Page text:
ERIC Number: ED453677
Record Type: Non-Journal
Publication Date: 2001
Reference Count: N/A
A Short History of Structural Linguistics.
This book is a concise history of structural linguistics, charting its development from the 1870s to the present day. It explains what structuralism was and why its ideas are still central today. For structuralists, a language is a self-contained and tightly organized system whose history is of changes from one state of the system to another. This idea has its origins in the 19th century and was developed in the 20th by Saussure and his followers, including the school of Bloomfield in the United States. Through the work of Chomsky, it is still very influential. This book focuses on examining the role of structuralism and analyzes the role it plays in the study of sound systems and the problems of how systems change. He discusses theories of overall structure of a language, the Chomskyan revolution of the 1950s, and the structuralist theories of meaning. The book has eight chapters, including the following: "Languages"; "Sound Systems"; "Diachrony"; "The Architecture of a Language System"; Internalised Language"; "Structural Semantics" and "Structuralism in 2000." An index is included. (Contains 131 references.) (KFT)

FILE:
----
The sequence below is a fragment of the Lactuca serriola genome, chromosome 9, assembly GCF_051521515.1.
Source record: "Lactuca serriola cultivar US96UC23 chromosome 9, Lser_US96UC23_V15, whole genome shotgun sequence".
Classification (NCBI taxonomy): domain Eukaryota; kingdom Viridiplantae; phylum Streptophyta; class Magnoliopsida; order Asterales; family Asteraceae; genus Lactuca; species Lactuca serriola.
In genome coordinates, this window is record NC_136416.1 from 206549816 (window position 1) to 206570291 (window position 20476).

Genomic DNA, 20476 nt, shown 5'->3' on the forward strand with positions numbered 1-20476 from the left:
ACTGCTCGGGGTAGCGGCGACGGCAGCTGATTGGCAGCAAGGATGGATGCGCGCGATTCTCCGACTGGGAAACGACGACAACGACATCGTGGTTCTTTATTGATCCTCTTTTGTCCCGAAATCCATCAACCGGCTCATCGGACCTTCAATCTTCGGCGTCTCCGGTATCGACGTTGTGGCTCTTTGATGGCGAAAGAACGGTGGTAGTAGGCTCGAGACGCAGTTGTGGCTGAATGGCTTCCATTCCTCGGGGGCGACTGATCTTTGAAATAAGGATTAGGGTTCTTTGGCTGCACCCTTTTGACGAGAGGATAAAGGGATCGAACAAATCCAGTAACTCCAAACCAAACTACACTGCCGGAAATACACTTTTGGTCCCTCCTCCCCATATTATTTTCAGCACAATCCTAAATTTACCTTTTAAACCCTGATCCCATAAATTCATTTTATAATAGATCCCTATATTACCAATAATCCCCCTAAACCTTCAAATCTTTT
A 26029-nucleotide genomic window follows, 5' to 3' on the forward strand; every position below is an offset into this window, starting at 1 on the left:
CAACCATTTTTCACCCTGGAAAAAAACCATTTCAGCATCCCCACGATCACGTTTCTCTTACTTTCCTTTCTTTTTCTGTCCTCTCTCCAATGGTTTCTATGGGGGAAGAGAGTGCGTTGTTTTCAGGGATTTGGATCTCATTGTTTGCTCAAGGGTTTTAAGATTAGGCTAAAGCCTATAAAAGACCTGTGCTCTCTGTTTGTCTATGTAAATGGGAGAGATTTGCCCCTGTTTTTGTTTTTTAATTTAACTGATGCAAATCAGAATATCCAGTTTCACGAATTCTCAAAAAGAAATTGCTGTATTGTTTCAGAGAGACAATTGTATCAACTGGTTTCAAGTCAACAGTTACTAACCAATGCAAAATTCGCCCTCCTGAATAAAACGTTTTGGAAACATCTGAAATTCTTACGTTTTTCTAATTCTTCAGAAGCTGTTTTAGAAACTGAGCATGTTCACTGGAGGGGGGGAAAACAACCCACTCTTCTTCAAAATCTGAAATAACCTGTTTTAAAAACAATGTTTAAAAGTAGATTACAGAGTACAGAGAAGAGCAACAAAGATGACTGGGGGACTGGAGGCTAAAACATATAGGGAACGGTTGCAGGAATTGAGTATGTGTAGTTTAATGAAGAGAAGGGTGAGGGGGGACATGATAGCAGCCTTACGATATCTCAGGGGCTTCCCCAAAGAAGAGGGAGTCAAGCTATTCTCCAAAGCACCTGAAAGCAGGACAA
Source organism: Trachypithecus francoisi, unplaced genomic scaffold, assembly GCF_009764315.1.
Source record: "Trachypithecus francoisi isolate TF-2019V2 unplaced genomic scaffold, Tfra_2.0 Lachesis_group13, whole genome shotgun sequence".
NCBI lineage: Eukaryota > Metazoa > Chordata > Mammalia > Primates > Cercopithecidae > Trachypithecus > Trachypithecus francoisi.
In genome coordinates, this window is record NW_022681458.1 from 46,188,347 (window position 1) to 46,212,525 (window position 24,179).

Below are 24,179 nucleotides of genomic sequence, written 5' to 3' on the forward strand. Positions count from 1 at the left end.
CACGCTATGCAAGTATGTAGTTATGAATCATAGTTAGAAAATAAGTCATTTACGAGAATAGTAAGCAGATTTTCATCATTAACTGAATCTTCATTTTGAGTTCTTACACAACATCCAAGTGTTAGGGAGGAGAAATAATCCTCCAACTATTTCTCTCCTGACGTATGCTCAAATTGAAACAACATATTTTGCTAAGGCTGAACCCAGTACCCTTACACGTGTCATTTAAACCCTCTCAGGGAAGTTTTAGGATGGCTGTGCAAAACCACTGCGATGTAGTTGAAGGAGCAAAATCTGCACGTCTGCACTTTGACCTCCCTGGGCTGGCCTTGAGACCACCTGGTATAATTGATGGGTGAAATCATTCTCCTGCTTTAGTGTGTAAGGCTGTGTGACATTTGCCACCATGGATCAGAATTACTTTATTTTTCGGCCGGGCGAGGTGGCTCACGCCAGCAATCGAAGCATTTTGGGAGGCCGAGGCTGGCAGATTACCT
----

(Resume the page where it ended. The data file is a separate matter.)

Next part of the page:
Descriptors: Diachronic Linguistics, Intonation, Language Research, Language Universals, Linguistics, Phonology, Semantics, Speech Acts, Structural Analysis (Linguistics)
Cambridge University Press, 40 West 20th Street, New York, NY 10011-4211 (paperback: ISBN-0-521-62568-8, $21.95; hardcover: ISBN-0-521-62367-7. $59.95). Tel: 800-872-7423 (Toll Free); Web site: http://www.cup.org.
Publication Type: Books; Historical Materials
Education Level: N/A
Authoring Institution: N/A